Feathers hold key to proof of bird health
Bird feathers appear to be simplistic structures, but a catalogue of chemicals and environmental contaminants resides deep inside them, scientists report. And these can be used to measure a bird's health.
Researchers at Sydney's nuclear reactor have X-rayed the feathers of migratory birds and identified tree ring-like patterns of trace elements such as zinc and bromine as well as elevated levels of heavy metals including arsenic.
The research leader, Professor Richard Banati, said migratory birds were ideal to study because they were ''a flying bio-monitor of environment stressors around the globe''.
Until now, scientists had no idea simple feathers with no distinguishing features would hold detailed records of a bird's metabolism.
The regular spacing of the bands along the length of the feathers suggested the chemicals circulated within the animal's body as the feathers grew, which made them ideal biomarkers to assess the health impact of marine pollutants, Professor Banati said.
''In the future we can look at this technique to get a historical record of [a bird's] fertility and diet, and make predictions about its future health and lifespan,'' he said. Professor Banati holds a distinguish research fellowship at the Australian Nuclear Science and Technology Organisation.
Using several highly sensitive nuclear technologies, Professor Banati and his team were able to detect minuscule concentrations of contaminants or atomic elements in the breast feathers of several migratory bird species including flesh-footed shearwaters, streaked shearwaters and tube-nosed seabirds.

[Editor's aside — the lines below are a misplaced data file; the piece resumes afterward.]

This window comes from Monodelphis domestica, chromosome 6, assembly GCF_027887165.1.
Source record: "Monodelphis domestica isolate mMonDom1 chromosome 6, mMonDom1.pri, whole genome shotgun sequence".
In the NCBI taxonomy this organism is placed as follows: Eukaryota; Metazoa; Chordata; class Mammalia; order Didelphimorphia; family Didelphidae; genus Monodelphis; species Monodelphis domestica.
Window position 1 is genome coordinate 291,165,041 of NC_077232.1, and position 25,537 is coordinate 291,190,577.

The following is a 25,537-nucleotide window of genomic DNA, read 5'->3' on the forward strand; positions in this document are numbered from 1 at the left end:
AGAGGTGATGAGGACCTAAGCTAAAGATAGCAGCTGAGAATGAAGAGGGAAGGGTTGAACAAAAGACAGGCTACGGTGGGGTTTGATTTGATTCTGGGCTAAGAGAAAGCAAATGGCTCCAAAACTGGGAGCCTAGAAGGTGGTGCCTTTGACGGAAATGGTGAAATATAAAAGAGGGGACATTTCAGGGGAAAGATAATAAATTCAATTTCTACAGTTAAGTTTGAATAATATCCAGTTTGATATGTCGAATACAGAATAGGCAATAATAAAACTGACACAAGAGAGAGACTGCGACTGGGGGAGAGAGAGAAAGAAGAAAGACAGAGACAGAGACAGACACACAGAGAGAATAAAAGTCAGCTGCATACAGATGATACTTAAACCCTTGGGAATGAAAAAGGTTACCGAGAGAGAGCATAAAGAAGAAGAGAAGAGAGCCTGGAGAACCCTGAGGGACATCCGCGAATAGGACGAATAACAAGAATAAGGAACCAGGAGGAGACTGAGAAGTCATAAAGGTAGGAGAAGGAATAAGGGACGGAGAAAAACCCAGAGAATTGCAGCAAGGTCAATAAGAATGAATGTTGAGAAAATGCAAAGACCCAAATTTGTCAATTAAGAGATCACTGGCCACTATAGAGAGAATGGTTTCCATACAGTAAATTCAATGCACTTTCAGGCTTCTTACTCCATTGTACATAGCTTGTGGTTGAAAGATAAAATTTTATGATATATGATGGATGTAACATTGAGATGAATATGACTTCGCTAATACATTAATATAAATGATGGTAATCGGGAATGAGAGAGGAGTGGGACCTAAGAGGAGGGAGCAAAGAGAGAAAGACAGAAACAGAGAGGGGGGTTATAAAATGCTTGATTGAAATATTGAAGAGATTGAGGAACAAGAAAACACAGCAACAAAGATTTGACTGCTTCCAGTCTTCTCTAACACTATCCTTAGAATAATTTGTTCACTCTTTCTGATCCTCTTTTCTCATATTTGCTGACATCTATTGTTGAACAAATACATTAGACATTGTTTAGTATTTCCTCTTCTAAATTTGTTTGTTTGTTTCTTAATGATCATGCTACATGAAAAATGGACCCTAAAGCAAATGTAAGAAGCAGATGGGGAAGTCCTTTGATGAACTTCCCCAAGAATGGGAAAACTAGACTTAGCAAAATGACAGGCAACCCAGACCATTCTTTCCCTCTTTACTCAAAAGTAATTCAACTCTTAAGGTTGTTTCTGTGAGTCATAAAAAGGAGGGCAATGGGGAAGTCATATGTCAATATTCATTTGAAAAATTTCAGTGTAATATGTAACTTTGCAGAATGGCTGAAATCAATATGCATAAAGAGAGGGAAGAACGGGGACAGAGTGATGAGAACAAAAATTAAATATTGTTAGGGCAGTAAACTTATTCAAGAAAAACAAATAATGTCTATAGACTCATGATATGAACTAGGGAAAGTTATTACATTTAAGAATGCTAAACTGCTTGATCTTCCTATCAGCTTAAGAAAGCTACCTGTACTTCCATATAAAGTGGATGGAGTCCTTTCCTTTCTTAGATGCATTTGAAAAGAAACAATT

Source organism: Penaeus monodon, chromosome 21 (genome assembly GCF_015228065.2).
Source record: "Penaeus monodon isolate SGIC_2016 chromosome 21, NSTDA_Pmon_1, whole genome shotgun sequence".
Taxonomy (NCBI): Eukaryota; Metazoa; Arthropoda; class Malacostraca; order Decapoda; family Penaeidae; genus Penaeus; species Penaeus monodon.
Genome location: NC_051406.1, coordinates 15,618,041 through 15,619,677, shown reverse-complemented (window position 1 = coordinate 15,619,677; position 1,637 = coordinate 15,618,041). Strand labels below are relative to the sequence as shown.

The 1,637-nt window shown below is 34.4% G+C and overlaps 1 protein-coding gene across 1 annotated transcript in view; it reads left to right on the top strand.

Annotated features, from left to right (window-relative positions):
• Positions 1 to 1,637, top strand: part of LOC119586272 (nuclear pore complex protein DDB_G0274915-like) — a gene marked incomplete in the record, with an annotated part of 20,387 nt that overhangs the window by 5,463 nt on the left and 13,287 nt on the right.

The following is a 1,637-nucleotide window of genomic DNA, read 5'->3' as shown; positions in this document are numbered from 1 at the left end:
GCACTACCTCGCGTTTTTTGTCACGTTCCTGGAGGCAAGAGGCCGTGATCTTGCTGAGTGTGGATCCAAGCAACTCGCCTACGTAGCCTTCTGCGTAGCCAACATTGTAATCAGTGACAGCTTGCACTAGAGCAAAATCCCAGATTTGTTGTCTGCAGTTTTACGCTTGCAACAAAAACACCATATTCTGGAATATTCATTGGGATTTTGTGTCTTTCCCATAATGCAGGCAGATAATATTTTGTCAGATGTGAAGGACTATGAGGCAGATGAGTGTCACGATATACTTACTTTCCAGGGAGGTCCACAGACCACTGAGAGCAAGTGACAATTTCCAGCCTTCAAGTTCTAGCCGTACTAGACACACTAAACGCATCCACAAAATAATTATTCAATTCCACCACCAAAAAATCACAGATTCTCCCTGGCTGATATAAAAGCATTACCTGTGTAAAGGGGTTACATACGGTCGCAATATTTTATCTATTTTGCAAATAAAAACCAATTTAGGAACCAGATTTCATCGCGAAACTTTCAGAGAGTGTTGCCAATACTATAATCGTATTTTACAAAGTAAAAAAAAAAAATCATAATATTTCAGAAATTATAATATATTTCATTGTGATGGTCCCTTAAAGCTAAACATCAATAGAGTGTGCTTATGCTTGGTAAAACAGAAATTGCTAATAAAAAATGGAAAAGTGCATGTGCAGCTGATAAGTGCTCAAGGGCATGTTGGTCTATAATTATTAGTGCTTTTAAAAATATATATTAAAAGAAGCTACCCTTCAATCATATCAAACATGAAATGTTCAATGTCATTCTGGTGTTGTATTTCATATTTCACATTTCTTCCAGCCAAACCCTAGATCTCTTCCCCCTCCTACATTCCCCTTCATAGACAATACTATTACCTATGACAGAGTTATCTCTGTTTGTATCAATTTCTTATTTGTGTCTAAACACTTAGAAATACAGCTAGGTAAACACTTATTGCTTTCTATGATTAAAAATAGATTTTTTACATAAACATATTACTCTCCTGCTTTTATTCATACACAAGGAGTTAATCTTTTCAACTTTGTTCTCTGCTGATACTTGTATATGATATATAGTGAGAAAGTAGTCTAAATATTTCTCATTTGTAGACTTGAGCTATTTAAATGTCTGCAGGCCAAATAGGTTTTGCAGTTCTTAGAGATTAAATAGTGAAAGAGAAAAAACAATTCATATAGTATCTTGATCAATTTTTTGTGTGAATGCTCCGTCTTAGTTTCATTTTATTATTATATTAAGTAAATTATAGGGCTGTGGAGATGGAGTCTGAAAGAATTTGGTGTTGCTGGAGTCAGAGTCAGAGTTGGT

''It's like detecting a bottle of wine in the volume of Sydney Harbour,'' he said.
One detection technique bombarded the feathers with neutrons, known as neutron activation analysis, which excited the feather's atoms to give off energy. Those energy emissions were then presented as a spectrum that was used to identify different elements.
''We were primarily interested in contaminants such as cadmium and other trace elements that come from industrial pollution,'' Professor Banati said.
Another technique, X-ray radiation microscopy, performed at ANSTO's synchrotron in Melbourne, was used to measure the distribution of the elements throughout the feathers.
The team, which included researchers from James Cook University and the University of Tasmania, found high concentrations of zinc, a trace element vital for life found in more than 100 enzymes.
''These zinc deposits look like tree rings,'' he said.
Changes in this regular zinc pattern could be used to indicate the bird's health, said Professor Bianti.
The team now plan to look for atomic traces of plastics in birds.